The benchmark 30-year fixed-rate mortgage fell this week to 3.05 percent from 3.10 percent, yet another in a string of record lows, according to Bankrate’s weekly survey of large lenders.
Rates have continued to slide after the Federal Reserve vowed earlier this month to keep borrowing costs as low as possible to help the economic recovery from the coronavirus.
“With the presidential debates heating up and the election cycle becoming even more tense look for rates to marginally drift lower as investors search for certainty,” said Derek Egeberg, certified mortgage planning specialist and branch manager, Academy Mortgage, Yuma, Arizona.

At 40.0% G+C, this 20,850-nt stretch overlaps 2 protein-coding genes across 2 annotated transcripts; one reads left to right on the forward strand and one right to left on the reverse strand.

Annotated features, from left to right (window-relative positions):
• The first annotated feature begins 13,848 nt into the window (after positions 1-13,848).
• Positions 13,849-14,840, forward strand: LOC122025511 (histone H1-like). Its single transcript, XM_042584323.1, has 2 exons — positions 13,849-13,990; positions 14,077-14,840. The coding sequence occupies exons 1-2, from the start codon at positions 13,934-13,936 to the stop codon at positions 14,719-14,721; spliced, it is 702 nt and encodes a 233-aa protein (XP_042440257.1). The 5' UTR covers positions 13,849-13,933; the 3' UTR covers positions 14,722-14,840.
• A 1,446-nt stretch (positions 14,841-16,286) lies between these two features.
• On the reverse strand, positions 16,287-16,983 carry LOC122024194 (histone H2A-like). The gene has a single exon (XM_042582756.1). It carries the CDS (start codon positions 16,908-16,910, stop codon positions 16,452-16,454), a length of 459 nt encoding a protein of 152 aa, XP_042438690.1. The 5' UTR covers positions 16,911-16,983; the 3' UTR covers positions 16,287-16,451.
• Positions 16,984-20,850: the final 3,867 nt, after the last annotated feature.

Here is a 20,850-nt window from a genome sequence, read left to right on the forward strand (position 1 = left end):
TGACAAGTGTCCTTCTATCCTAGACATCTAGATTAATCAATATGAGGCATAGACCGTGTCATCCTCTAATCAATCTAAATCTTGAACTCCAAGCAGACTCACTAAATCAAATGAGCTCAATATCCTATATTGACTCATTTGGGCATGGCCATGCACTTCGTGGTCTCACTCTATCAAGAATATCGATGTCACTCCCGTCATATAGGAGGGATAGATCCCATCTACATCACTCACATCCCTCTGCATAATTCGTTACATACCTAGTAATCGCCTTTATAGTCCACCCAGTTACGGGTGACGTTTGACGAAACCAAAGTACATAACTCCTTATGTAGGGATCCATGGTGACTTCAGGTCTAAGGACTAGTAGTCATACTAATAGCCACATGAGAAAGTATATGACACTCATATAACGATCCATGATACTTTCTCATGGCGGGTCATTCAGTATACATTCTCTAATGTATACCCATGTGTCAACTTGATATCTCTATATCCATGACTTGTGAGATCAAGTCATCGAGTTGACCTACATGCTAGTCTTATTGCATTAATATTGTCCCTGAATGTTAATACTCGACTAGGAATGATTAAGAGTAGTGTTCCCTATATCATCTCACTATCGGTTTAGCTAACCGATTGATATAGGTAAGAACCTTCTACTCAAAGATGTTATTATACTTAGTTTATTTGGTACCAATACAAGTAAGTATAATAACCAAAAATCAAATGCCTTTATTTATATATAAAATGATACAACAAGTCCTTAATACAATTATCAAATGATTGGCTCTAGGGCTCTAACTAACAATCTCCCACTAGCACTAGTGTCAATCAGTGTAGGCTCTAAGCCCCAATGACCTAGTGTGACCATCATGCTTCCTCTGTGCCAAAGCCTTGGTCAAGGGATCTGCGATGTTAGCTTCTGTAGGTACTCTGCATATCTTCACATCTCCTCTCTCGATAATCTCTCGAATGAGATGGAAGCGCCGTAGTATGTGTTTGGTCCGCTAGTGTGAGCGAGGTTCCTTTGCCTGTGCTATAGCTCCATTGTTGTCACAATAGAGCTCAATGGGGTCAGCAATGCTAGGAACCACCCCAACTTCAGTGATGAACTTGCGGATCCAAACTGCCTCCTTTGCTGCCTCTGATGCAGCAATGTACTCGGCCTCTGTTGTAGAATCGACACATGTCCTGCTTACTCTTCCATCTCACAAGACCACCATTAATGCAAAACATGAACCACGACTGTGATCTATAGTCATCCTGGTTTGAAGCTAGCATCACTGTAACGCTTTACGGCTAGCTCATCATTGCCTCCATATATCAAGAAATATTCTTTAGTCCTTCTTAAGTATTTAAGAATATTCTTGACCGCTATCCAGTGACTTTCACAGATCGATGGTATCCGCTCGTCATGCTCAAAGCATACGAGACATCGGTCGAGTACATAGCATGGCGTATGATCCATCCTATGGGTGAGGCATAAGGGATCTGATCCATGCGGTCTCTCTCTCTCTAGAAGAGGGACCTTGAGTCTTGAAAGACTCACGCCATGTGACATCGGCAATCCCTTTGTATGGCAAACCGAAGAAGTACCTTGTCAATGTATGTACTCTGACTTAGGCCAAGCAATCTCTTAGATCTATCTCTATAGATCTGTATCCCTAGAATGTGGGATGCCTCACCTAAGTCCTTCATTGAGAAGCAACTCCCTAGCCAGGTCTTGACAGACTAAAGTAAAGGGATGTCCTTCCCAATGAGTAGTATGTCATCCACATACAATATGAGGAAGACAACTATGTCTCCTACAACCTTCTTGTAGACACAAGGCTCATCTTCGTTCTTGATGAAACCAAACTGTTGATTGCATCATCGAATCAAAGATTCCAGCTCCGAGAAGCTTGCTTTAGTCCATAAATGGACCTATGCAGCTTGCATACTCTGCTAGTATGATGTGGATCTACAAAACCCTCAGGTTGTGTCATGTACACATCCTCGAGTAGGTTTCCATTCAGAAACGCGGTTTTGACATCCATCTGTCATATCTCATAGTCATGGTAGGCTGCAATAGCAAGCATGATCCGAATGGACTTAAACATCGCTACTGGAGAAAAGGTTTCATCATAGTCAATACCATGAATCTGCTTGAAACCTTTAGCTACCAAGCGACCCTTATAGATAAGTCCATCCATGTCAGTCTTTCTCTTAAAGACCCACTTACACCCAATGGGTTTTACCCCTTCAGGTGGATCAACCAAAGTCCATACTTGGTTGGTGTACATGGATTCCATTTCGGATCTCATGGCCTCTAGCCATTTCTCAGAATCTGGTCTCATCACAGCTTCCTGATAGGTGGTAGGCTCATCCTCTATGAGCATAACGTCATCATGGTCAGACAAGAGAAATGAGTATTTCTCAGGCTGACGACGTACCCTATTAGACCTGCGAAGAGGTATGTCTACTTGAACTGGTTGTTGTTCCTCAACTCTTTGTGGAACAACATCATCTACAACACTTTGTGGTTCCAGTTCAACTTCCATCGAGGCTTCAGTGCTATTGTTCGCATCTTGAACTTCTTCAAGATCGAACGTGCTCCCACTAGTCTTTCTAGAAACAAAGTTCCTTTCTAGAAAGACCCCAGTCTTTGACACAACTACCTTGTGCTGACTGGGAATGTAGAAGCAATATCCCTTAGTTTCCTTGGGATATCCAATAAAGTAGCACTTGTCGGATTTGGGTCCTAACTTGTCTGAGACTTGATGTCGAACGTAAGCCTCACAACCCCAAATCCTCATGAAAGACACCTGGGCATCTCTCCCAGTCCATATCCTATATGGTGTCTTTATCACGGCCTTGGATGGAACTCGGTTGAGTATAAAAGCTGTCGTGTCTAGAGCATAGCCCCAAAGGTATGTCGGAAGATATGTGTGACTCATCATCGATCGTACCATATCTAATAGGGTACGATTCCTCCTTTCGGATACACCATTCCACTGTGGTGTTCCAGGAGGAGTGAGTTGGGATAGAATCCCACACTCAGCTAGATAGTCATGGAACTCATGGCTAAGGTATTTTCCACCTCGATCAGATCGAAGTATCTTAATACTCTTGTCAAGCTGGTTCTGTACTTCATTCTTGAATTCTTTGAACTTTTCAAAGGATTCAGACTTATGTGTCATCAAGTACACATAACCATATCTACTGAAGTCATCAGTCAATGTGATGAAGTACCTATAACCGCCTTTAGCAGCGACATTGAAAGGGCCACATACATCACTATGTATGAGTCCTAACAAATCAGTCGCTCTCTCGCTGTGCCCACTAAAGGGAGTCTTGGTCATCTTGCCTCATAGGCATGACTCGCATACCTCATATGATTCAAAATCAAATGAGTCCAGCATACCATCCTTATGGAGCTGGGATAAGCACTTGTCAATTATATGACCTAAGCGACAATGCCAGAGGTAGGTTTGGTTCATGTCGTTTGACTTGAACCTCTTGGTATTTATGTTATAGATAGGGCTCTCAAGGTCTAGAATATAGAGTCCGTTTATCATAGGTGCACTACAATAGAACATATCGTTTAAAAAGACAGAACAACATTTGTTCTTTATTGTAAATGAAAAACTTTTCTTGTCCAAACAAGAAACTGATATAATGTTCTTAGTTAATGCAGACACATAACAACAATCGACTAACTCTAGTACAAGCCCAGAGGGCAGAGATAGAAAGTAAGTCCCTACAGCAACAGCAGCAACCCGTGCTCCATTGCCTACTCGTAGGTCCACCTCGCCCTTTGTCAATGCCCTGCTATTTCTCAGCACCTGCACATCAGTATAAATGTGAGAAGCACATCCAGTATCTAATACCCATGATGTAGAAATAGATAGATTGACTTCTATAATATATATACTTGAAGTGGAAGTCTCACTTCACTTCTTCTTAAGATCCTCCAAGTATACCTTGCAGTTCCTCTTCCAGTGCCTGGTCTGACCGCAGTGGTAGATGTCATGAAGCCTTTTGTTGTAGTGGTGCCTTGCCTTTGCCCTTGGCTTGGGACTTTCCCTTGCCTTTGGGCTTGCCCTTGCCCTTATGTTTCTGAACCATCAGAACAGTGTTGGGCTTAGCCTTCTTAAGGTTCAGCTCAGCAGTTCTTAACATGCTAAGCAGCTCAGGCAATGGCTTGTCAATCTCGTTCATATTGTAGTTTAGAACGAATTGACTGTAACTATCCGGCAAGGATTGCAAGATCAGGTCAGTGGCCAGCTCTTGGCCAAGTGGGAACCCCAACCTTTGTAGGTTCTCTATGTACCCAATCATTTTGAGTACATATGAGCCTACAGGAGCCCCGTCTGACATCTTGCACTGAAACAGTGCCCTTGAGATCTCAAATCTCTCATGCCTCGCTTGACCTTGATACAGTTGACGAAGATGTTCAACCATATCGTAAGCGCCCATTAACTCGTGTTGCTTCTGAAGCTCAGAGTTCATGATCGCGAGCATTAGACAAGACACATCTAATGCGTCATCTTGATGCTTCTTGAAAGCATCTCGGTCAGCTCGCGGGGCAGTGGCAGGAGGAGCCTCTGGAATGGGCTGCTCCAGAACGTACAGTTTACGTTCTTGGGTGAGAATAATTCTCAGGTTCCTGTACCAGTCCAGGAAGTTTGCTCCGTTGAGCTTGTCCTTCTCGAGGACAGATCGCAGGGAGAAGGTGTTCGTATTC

Jeff Lazerson, the president of MortgageGrader, agrees. “Mortgage rates will move down this week as pandemic, raging fires and political bickering weigh on the economy.”
Meanwhile, home prices are still advancing at a rapid pace. The S&P CoreLogic Case-Shiller index of home prices in 20 U.S. cities jumped 3.9 percent in July from a year earlier. That was the biggest one-month rise since 2018. These ultra-low rates and a lack of inventory have pushed prices up all over the country.
The price rise accelerated from July, which saw a 3.5 percent advance.
Metro areas seeing the biggest home price gains include Phoenix, up 9.2 percent from a year earlier; Seattle, 7 percent; and Charlotte, 6 percent. All the top cities saw gains, although the smallest increases were in Chicago, up less than 1 percent; New York, 1.3 percent, and San Francisco, 2.5 percent.